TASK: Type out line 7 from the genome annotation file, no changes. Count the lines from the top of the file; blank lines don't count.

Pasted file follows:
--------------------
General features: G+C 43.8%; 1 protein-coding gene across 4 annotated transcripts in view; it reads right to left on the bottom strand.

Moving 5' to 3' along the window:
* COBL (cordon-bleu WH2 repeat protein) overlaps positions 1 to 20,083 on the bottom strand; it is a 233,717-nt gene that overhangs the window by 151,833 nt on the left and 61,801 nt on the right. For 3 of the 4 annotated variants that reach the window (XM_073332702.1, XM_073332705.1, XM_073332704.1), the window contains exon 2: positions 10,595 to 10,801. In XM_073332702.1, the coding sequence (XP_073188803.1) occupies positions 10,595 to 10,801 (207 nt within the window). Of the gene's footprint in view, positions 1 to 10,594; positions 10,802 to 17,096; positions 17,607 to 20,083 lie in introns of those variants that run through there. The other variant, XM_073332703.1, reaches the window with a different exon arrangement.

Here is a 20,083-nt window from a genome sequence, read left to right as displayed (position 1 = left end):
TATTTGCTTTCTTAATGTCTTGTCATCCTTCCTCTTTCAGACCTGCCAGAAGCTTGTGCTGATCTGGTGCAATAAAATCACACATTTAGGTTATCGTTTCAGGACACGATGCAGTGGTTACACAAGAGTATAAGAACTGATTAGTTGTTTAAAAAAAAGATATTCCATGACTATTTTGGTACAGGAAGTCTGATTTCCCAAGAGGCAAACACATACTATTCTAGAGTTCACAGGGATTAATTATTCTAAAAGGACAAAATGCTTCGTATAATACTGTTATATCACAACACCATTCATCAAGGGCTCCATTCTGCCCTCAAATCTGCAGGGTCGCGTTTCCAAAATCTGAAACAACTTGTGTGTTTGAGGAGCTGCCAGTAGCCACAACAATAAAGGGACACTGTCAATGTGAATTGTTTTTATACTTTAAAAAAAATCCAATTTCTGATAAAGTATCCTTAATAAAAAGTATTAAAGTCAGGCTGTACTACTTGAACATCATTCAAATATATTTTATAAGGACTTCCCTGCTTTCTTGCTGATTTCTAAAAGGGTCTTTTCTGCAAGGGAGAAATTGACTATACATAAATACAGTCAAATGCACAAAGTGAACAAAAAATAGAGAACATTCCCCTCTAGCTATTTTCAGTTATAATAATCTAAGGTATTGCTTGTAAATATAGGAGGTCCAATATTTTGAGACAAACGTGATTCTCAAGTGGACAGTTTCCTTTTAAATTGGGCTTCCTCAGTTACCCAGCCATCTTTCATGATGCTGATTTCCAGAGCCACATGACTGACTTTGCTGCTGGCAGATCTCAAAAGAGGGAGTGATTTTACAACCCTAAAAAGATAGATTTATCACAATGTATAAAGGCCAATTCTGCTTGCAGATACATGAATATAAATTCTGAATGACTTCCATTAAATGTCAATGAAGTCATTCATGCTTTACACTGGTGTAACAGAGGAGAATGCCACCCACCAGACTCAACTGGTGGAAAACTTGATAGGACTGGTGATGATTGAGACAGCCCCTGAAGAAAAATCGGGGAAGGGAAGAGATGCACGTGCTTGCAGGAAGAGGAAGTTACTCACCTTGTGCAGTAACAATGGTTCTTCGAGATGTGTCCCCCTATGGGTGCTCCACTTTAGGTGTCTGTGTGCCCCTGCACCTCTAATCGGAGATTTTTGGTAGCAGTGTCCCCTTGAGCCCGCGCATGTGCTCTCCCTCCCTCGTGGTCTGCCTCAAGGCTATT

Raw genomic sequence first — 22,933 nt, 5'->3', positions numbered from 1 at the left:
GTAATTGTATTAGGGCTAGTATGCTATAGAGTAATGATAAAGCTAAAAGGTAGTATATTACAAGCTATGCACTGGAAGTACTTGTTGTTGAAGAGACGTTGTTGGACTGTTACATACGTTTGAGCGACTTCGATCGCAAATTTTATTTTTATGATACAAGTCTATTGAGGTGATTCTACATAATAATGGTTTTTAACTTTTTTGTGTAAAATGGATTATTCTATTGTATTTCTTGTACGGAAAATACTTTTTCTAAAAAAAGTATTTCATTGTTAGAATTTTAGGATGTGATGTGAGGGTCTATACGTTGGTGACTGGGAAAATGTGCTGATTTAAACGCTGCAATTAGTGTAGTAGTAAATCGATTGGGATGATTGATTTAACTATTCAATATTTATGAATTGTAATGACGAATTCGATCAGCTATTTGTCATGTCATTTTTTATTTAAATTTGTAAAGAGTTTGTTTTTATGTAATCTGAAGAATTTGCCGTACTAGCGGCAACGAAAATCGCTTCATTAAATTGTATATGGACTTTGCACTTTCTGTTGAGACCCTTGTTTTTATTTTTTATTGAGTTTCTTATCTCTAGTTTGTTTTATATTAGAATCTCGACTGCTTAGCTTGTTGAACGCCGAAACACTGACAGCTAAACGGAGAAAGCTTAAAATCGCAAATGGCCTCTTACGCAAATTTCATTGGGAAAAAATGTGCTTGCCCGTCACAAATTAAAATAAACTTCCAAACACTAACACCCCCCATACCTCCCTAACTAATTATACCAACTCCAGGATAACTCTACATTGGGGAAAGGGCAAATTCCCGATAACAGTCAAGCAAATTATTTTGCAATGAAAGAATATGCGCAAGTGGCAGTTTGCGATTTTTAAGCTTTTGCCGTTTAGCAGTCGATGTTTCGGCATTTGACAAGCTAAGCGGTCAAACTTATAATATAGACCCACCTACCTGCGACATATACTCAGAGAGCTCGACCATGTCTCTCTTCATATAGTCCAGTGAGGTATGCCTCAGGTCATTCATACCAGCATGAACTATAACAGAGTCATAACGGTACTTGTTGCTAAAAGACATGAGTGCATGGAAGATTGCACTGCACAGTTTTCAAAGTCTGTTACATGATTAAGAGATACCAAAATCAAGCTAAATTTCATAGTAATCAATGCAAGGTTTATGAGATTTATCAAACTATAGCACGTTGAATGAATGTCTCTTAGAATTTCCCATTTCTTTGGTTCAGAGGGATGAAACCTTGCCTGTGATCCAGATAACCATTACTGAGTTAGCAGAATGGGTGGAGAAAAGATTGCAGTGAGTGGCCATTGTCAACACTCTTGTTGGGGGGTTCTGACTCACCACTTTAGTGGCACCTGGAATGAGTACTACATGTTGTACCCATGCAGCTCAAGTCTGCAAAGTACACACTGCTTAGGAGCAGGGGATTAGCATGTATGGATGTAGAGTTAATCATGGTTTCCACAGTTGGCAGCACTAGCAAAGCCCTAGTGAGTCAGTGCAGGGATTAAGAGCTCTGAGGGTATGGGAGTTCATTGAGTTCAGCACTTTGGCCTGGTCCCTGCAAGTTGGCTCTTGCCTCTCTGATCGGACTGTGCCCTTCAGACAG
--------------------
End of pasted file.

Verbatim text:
GTAATTGTATTAGGGCTAGTATGCTATAGAGTAATGATAAAGCTAAAAGGTAGTATATTACAAGCTATGCACTGGAAGTACTTGTTGTTGAAGAGACGTTGTTGGACTGTTACATACGTTTGAGCGACTTCGATCGCAAATTTTATTTTTATGATACAAGTCTATTGAGGTGATTCTACATAATAATGGTTTTTAACTTTTTTGTGTAAAATGGATTATTCTATTGTATTTCTTGTACGGAAAATACTTTTTCTAAAAAAAGTATTTCATTGTTAGAATTTTAGGATGTGATGTGAGGGTCTATACGTTGGTGACTGGGAAAATGTGCTGATTTAAACGCTGCAATTAGTGTAGTAGTAAATCGATTGGGATGATTGATTTAACTATTCAATATTTATGAATTGTAATGACGAATTCGATCAGCTATTTGTCATGTCATTTTTTATTTAAATTTGTAAAGAGTTTGTTTTTATGTAATCTGAAGAATTTGCCGTACTAGCGGCAACGAAAATCGCTTCATTAAATTGTATATGGACTTTGCACTTTCTGTTGAGACCCTTGTTTTTATTTTTTATTGAGTTTCTTATCTCTAGTTTGTTTTATATTAGAATCTCGACTGCTTAGCTTGTTGAACGCCGAAACACTGACAGCTAAACGGAGAAAGCTTAAAATCGCAAATGGCCTCTTACGCAAATTTCATTGGGAAAAAATGTGCTTGCCCGTCACAAATTAAAATAAACTTCCAAACACTAACACCCCCCATACCTCCCTAACTAATTATACCAACTCCAGGATAACTCTACATTGGGGAAAGGGCAAATTCCCGATAACAGTCAAGCAAATTATTTTGCAATGAAAGAATATGCGCAAGTGGCAGTTTGCGATTTTTAAGCTTTTGCCGTTTAGCAGTCGATGTTTCGGCATTTGACAAGCTAAGCGGTCAAACTTATAATATAGACCCACCTACCTGCGACATATACTCAGAGAGCTCGACCATGTCTCTCTTCATATAGTCCAGTGAGGTATGCCTCAGGTCATTCATACCAGCATGAACTATAACAGAGTCATAACGGTACTTGTTGCTAAAAGACATGAGTGCATGGAAGATTGCACTGCACAGTTTTCAAAGTCTGTTACATGATTAAGAGATACCAAAATCAAGCTAAATTTCATAGTAATCAATGCAAGGTTTATGAGATTTATCAAACTATAGCACGTTGAATGAATGTCTCTTAGAATTTCCCATTTCTTTGGTTCAGAGGGATGAAACCTTGCCTGTGATCCAGATAACCATTACTGAGTTAGCAGAATGGGTGGAGAAAAGATTGCAGTGAGTGGCCATTGTCAACACTCTTGTTGGGGGGTTCTGACTCACCACTTTAGTGGCACCTGGAATGAGTACTACATGTTGTACCCATGCAGCTCAAGTCTGCAAAGTACACACTGCTTAGGAGCAGGGGATTAGCATGTATGGATGTAGAGTTAATCATGGTTTCCACAGTTGGCAGCACTAGCAAAGCCCTAGTGAGTCAGTGCAGGGATTAAGAGCTCTGAGGGTATGGGAGTTCATTGAGTTCAGCACTTTGGCCTGGTCCCTGCAAGTTGGCTCTTGCCTCTCTGATCGGACTGTGCCCTTCAGACAG